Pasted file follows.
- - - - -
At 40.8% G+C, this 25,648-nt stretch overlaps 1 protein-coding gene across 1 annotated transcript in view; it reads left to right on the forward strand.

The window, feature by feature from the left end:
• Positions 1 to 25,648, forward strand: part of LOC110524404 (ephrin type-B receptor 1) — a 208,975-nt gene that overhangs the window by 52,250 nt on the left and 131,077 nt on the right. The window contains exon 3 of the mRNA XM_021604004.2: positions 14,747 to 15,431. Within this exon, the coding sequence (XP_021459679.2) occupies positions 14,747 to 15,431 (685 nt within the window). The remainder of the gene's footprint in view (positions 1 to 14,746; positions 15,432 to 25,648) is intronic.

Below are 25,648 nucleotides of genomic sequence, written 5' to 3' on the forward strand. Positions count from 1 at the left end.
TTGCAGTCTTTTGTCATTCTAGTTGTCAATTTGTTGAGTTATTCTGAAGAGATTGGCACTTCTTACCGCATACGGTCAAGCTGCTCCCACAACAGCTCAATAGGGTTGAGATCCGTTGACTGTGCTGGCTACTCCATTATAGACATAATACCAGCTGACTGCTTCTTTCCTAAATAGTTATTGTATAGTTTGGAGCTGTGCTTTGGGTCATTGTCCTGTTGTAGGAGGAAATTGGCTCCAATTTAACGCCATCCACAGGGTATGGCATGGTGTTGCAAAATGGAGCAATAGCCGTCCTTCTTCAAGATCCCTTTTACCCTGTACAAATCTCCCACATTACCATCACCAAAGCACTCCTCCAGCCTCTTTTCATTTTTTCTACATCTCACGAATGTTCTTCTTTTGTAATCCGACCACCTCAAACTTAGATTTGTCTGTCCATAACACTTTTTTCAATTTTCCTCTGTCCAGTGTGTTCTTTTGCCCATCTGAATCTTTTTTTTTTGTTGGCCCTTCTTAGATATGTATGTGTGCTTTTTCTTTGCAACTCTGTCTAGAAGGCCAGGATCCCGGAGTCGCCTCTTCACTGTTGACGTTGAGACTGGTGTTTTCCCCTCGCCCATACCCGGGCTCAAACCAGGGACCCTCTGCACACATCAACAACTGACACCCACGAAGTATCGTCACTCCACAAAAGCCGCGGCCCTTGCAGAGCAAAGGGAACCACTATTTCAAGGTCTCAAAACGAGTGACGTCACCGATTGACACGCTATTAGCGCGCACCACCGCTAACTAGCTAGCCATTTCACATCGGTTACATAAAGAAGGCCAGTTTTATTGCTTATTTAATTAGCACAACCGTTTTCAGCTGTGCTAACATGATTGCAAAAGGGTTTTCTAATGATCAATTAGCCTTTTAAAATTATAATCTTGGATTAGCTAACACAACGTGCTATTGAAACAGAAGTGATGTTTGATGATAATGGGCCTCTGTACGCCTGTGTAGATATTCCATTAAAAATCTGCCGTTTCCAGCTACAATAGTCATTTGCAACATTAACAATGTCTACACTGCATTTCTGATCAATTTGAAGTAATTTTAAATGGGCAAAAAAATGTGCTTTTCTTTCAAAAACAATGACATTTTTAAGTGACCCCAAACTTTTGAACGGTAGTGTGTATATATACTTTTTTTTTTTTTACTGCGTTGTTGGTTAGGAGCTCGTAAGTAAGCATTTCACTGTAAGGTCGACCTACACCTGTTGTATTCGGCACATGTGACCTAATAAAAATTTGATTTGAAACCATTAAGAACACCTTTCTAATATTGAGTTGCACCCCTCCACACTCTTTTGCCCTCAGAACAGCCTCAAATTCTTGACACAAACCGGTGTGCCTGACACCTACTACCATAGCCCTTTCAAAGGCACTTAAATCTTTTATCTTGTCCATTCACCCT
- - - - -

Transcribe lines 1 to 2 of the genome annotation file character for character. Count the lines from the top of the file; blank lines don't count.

At 40.8% G+C, this 25,648-nt stretch overlaps 1 protein-coding gene across 1 annotated transcript in view; it reads left to right on the forward strand.

The window, feature by feature from the left end: